I listened to a recent podcast about prehistoric Neanderthal habitation on the Rock of Gibraltar 50,000 years ago and found it to be fascinating. Birth rates among Neanderthals couldn’t keep up with their death rates and the ancient race disappeared 10,000 years later. However, it was discovered that the caves of Gibraltar in which stone tools, fire hearths and animal bones were found were also discovered to be used by other prehistoric homo sapiens, the most recent being Phoenicians around 950 BC. What an interesting ancient history.

Most folk’s only familiarity with Gibraltar is its image as the logo for the Prudential Insurance Company.

I am quite familiar with the Rock, having been stationed in Rota, Spain in 1964 and again in 1966. We used to fly by its 1,400 foot peak when entering the Mediterranean on our daily patrols searching for Soviet submarines.

Gibraltar is a small 2.6 square mile British peninsula attached to the southern coast of Spain. Britain and Spain have arm wrestled over Gibraltar’s sovereignty going back to 1704 when Anglo-Dutch forces first captured the Rock from Spain. The territory was ceded to Great Britain in perpetuity under the Treaty of Utrecht in 1713, but control has continued to be a point of contention ever since.

Located only 8.9 miles from Africa at the western entrance to the Mediterranean Sea, the Strait of Gibraltar is strategically important since half the world’s seaborne trade passes through this choke point. As small as the Gibraltar landmass is, folks are surprised to learn it has a population of 34,000 and is a vibrant city of hotels, shops, and restaurants catering to a bustling tourist trade.

I had two up-close-and-personal experiences on Gibraltar. The first in 1964 was a visit with my wife who had accompanied me to Spain during my first Navy deployment. Gibraltar was only a few hours car drive from my Navy base. My most vivid memory of that visit was taking a tour to the top of the Rock and seeing scores of monkeys roaming freely on the grounds.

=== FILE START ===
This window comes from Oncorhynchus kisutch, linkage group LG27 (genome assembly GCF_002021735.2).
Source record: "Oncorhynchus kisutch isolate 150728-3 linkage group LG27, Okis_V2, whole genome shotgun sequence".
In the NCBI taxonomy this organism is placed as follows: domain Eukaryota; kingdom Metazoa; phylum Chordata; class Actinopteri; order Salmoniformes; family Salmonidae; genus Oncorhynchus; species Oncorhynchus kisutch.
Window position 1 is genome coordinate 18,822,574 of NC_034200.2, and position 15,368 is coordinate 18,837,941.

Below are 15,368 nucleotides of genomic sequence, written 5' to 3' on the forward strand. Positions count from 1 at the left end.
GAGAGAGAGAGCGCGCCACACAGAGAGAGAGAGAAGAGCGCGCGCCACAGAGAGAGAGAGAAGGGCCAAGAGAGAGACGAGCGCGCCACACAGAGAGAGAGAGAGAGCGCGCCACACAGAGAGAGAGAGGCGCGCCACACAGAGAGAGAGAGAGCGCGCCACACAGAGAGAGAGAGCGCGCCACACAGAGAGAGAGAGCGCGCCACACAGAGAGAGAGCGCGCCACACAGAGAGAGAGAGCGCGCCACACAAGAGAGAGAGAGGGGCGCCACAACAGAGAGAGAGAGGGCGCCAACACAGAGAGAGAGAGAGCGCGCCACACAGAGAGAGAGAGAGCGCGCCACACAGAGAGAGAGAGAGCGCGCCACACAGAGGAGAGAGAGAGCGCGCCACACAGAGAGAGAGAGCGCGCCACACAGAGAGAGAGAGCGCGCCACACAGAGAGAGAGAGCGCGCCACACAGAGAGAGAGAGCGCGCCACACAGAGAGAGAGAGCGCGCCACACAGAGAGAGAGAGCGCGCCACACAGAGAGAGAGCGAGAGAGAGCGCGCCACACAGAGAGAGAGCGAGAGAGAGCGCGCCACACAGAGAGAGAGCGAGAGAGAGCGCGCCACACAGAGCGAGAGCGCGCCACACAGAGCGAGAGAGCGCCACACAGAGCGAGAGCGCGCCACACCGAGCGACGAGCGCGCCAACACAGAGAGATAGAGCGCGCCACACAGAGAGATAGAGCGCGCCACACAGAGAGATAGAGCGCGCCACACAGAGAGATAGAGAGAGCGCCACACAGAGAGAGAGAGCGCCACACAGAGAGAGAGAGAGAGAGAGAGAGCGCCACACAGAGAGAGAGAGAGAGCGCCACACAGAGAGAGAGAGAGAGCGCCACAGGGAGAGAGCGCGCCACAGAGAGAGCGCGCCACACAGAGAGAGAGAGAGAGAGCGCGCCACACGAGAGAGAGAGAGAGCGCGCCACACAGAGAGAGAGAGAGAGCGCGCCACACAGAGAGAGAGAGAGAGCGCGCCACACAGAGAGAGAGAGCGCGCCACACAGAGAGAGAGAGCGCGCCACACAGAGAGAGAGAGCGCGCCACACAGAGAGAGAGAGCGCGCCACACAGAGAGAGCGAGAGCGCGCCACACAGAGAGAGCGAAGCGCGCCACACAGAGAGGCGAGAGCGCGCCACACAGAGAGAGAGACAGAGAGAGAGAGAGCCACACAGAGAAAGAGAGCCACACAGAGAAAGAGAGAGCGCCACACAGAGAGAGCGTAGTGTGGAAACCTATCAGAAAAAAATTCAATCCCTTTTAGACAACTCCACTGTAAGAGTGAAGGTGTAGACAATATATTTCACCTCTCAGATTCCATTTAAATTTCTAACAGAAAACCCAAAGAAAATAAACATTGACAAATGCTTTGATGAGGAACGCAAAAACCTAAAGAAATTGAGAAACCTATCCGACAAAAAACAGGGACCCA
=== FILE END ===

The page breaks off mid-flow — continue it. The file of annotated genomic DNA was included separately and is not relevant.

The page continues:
Originally from the Atlas Mountains of Morocco, the Barbary Ape population in Gibraltar is the only wild monkey population on the European continent. Although most Barbary monkey populations in Africa are experiencing decline due to hunting and deforestation, the Gibraltar population is increasing. Currently, some 300 animals in five troops occupy the Upper Rock area of the Gibraltar Nature Reserve, though they make occasional forays into the town. As they are a tailless species, they are also known locally as Barbary apes or rock apes, despite being classified as monkeys.

The animals are quite used to people and will boldly reach into tourist’s pockets searching for food or other trinkets. More than one visitor has had his camera lifted by its strap off his shoulder, never to be seen again.

My second visit to Gibraltar was rather exciting. We landed our airplane there. I can’t remember the purpose for that visit but it must have been to meet with the British military. Gibraltar’s airport has a runway that is built at right angles to the causeway connecting Gibraltar to Spain. The runway is only 5,400 feet long and extends into the Mediterranean Sea at one end and into the Atlantic at the other.

Our 30-ton airplane (empty) can land and stop in 5,000 feet but most of our runways are generally 8,000 feet long. Landing into the wind is also important but Gibraltar has no choice, it only has the one runway. I was in the co-pilot seat on that flight and not in command. However, you can bet my hands were poised to grab the propeller reversing levers and my feet were reaching for the brake pedals.  We stopped with yards to spare but the watery end of that runway seemed to rush toward us as our reversed engines roared bringing us to an anxious stop.


4 thoughts on “Gibraltar

  1. A good memory and your description makes it easy to empathize with your eagerness to burning and one turning backward (if reversing pitch counts).

  2. Jim–Love that landing at Gibraltar! –Norm PS- Good to chat at the gathering tonight.

  3. A couple of interesting stories. Can’t imagine landing a plane on such a difficult runway!

  4. Hey Jim – Yes, it’s been 55 years since we flew out of Rota. The view from our cockpits was 2nd to none. The approach to Gibraltar with that big rock to the left was a coveted prize after a day of skimming the Mediterranean searching for those elusive Russian subs. It was an honor to serve with you and share that memory. Gary Martin

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